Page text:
Masa ends controversial campaign

After many angry reactions, group ends controversial ad campaign that calls assimilated Jews "lost."

By HAVIV RETTIG GUR
September 8, 2009 21:16
2 minute read.
Masa ends controversial campaign

lost masa 248.88. (photo credit: Masa)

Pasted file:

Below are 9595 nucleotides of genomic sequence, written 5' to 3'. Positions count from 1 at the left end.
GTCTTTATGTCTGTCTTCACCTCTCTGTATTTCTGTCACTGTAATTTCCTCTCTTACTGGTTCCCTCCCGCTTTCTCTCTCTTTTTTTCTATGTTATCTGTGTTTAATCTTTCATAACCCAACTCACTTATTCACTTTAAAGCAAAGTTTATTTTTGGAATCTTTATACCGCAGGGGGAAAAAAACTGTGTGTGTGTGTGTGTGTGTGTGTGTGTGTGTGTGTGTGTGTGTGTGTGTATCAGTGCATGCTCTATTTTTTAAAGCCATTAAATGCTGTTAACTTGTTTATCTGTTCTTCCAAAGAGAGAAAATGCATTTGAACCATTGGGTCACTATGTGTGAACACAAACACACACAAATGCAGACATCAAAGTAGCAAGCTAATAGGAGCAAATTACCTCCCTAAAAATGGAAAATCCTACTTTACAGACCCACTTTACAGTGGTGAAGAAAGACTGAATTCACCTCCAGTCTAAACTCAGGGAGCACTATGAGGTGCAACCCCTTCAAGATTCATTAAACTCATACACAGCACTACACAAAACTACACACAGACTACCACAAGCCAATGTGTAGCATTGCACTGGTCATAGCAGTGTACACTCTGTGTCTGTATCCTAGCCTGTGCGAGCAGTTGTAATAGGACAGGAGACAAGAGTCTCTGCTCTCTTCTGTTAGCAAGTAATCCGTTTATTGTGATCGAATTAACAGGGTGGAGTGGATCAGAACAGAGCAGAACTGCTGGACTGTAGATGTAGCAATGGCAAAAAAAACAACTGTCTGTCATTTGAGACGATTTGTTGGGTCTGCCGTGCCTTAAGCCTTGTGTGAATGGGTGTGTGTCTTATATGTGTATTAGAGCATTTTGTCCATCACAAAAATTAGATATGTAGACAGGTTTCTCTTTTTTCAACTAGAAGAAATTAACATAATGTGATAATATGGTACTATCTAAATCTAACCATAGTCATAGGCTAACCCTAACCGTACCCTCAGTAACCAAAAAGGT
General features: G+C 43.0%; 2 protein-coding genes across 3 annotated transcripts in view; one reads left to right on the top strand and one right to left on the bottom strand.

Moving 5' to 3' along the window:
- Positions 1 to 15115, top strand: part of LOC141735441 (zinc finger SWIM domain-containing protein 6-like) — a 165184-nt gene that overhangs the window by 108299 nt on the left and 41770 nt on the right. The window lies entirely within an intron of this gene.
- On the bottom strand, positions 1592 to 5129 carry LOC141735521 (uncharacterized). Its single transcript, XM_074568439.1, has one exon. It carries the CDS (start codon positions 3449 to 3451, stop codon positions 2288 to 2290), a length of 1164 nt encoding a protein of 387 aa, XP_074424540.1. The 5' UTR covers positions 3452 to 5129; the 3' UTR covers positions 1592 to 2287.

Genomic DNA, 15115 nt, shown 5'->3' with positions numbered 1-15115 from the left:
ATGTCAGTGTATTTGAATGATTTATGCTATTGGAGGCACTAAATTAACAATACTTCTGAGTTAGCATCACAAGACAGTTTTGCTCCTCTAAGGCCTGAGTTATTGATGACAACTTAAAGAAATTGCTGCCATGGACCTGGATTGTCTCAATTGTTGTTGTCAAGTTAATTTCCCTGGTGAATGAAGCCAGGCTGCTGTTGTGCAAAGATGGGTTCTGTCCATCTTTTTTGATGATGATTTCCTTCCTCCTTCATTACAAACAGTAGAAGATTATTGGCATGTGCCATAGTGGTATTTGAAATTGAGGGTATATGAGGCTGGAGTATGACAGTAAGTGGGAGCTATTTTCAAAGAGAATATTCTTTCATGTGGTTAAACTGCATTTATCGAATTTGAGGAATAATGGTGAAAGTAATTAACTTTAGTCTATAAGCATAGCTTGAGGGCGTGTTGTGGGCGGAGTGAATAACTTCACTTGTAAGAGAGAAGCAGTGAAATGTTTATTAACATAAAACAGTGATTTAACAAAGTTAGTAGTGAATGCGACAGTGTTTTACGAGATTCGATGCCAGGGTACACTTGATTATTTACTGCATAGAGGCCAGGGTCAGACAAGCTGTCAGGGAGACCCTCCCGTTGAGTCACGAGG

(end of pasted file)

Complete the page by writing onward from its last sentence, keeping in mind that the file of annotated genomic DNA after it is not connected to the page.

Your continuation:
Masa ended its controversial Israeli ad campaign early this week after it drew angry reactions from many prominent American writers and even a few Israelis. Deeming assimilated Diaspora Jewish youth as "lost," the campaign urged Israelis to help Masa connect to these young people "so that we don't lose them," in the words of a television ad that was part of the campaign. Now Masa has halted the controversial campaign, shifting the content of its ads to a simpler message: "The Masa Project: Strengthening the connection of Diaspora youth to the State of Israel and the Jewish people." The original campaign drew condemnation from many quarters, including American Jewish bloggers, educators and journalists, for referring to the assimilated - many observers understood the intermarried - as "lost." It also drew condemnation from some Israelis, such as publicist Sefi Shaked, who is married to a Romanian Christian woman and called the campaign "racist." "How do I explain to my wife that the double taxes she has been paying since receiving her Israeli ID card aren't enough for this country to accept her? How do I explain to her that our children, who will of course serve in the army like their father and their grandfather, will always be 'lost?'" asked Shaked in a widely circulated opinion piece on Ynet. Shaked was interviewed on several radio shows and personally contacted a host of journalists in the country to slam the initiative. On Monday, Avi Rubel, Masa's North American director, issued a letter saying that "the main goal of [the ad campaign] in Israel was to try and engage an often apathetic Israeli population in MASA and involve them in the key goal of bringing larger numbers of young Jews from around the world on long-term Israel programs." Acknowledging that "the images that were chosen touched many raw nerves," Rubel said "there was a disconnect around how some of the images and wording - designed to be provocative towards an Israeli public that for too long has been largely disconnected and disaffected from its responsibility towards its fellow Jews - would be received by many Jews outside of Israel. At the same time, there was some misinterpretation on the part of the Israeli press about the actual content of the ads, which also impacted this sense of misunderstanding." Therefore, he said, "the Jewish Agency and leadership of MASA have made an immediate decision to refocus MASA's ad campaign in Israel by moving to its next phase, which will no longer include the contentious images that have appeared on Israeli television."


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